The Sydney Peace Foundation is giving its prestigious 2017 international peace prize to Black Lives Matter, despite the less-than-peaceful tactics of some of the group’s followers.
The Sydney Peace Prize, affiliated with the University of Sydney, seeks to honor those who fight for the poor and oppressed, push back against racial discrimination, broker peace, save the planet, or “promote nonviolence and demand aggressors put down their weapons.”
Black Lives Matter is deliberately “decentralized and leaderful”—”bottom-up” traits that led the Sydney Peace Prize to praise it for being “inclusive.”
But that same decentralized structure has made it difficult for the movement to counter allegations that it endorses the non-peaceful rhetoric and tactics that some of its supporters have employed.
After five police officers were shot and killed at a Black Lives Matter rally in Dallas last summer, Lt. Gov. Dan Patrick said he does “blame former Black Lives Matter protests” for creating conditions for violence. Prominent activists within the movement denounced the cop killings and the use of violence more broadly. But in the past year, several protests held under the Black Lives Matter brand have become violent.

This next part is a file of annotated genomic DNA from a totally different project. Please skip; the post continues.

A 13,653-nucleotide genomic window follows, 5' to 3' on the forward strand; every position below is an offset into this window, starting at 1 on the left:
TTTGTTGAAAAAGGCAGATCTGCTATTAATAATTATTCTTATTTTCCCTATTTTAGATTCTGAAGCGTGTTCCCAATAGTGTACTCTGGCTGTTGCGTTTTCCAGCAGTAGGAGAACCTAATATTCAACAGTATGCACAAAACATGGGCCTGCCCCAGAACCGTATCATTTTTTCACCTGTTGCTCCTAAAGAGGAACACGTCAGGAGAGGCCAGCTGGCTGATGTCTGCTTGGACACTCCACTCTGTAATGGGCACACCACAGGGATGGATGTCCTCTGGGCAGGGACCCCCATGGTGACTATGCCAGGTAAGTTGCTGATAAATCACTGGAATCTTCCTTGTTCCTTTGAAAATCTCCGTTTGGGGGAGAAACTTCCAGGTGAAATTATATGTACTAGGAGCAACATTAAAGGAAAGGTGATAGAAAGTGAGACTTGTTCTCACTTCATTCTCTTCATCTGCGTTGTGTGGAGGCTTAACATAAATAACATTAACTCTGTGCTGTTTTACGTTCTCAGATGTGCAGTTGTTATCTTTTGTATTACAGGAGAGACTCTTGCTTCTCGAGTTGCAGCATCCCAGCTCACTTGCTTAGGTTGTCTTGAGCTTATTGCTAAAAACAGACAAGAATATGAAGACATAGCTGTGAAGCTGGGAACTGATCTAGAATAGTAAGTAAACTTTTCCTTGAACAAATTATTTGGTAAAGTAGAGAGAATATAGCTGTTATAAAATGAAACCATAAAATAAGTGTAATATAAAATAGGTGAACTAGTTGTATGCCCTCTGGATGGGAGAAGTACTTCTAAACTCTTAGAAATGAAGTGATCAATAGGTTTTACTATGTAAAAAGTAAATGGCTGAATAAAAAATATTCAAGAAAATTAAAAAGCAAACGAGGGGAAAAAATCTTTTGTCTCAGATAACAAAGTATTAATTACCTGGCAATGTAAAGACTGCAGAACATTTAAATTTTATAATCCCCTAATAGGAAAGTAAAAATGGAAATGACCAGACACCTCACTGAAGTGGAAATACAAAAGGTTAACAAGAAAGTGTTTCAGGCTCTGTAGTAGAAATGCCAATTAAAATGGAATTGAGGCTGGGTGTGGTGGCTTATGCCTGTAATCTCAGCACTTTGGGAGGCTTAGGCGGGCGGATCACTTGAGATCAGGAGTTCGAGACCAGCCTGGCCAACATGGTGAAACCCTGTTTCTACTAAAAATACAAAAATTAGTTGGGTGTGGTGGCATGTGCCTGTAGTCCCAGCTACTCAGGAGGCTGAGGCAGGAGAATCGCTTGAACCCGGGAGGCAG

Black Lives Matter was chosen for the 2017 award “for building a powerful movement for racial equality, courageously reigniting a global conversation around state violence and racism,” the announcement said.
Past awards have gone to far-left public figures, including Noam Chomsky and Naomi Klein. But this is the first time the award has ever gone to a group and not an individual. Black Lives Matter will receive a $50,000 prize, as well as a handcrafted trophy and recognition at a November 2 award ceremony.